New building set for Damyns Hall Aerodrome in Upminster

PUBLISHED: 15:02 28 March 2015

Damyns Hall Aerodrome in Upminster have agreed to demolish one of their hangers to build a new one futher away from the road.

Damyns Hall Aerodrome in Upminster have agreed to demolish one of their hangers to build a new one futher away from the road.


The destruction of an aircraft hanger that has been the subject of a High Court battle appears to be imminent.

Dubbed “the silver hanger” the metal structure at Damyns Hall Aerodrome in Upminster has been the subject of a lengthy battle that went all the way to the High Court.

After 10 years it is now set to be demolished after the aerodrome had plans to build a shorter aircraft hanger towards the rear of their land approved. The new structure will be out of sight from nearby Aveley Road.

Cllr Linda Van den Hende (EHRG, Upminster) said: “There’s a long history with the silver hanger which the planning inspectorate asked them to remove, but I must admit Havering Council is fairly tardy with enforcement.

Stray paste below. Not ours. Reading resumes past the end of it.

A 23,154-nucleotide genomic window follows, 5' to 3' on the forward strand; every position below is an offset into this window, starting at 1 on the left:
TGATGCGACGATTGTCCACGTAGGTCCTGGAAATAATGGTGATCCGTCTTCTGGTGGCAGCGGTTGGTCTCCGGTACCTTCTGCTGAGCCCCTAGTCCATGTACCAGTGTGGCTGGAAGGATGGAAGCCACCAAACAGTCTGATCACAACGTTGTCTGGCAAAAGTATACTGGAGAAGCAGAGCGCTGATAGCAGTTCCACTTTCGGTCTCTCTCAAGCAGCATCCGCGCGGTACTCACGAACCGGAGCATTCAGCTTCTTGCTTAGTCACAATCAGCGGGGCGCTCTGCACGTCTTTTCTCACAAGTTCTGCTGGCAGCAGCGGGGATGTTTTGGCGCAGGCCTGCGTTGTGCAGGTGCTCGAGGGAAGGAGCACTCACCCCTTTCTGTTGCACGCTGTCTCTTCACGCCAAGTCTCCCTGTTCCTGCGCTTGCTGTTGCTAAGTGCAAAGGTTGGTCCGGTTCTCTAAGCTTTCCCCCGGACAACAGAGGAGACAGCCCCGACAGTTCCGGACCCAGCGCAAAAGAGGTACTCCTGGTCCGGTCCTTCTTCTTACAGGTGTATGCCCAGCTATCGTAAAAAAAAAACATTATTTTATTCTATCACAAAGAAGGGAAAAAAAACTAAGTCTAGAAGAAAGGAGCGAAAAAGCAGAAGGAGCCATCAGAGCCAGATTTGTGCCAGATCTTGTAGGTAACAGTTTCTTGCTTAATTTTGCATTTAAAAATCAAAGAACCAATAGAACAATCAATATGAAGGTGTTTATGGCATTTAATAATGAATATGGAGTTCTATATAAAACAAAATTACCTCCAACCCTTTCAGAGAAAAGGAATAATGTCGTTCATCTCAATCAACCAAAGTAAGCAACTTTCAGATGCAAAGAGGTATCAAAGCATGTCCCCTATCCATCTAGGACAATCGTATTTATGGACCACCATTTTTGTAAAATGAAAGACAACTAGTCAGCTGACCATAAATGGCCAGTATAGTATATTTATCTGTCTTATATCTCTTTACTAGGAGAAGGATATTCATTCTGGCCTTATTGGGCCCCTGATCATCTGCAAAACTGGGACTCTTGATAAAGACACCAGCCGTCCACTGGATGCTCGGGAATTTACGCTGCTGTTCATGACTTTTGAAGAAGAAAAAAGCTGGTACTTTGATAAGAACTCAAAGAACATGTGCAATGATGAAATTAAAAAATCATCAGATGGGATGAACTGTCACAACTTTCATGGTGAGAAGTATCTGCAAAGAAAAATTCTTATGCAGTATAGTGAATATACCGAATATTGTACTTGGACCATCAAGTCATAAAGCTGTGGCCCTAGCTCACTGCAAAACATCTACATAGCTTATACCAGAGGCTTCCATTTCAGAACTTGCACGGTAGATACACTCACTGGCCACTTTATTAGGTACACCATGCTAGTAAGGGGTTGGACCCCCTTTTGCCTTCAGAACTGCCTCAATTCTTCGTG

“Now the aerodrome wants to build a new hanger, which we won’t oppose because it is to the rear and it can’t be seen.”

The disputed hanger was originally built for agricultural use. The planning inspectorate deemed that, as the land is also used as an aerodrome, it is a mixed use site and agricultural buildings cannot be built there.

Damyns Hall, led by its director Timothy Lyons, 
challenged this decision in the High Court but judges ruled against it.

Mr Lyons said: “We lost our court battle on a point of law. Our rights for the building were 
effectively taken away from us because we now didn’t have permission.

“We sat down with Havering Council again and started from scratch to agree on the new plan.”

The new hanger will have the same surface area as the existing one, but it will be lower and virtually invisible to Aveley Road.

Mr Lyons added: “Unfortunately with anything you do it is unlikely you will please all parties.

“However I have been approached by a society which shall remain nameless who wish to turn the hanger into a museum.

“Anyone who wishes to maintain the building for local history would be very welcome to do so as far as we are concerned although they would have to approach Havering Council themselves.”

He hopes work will begin sometime this summer.

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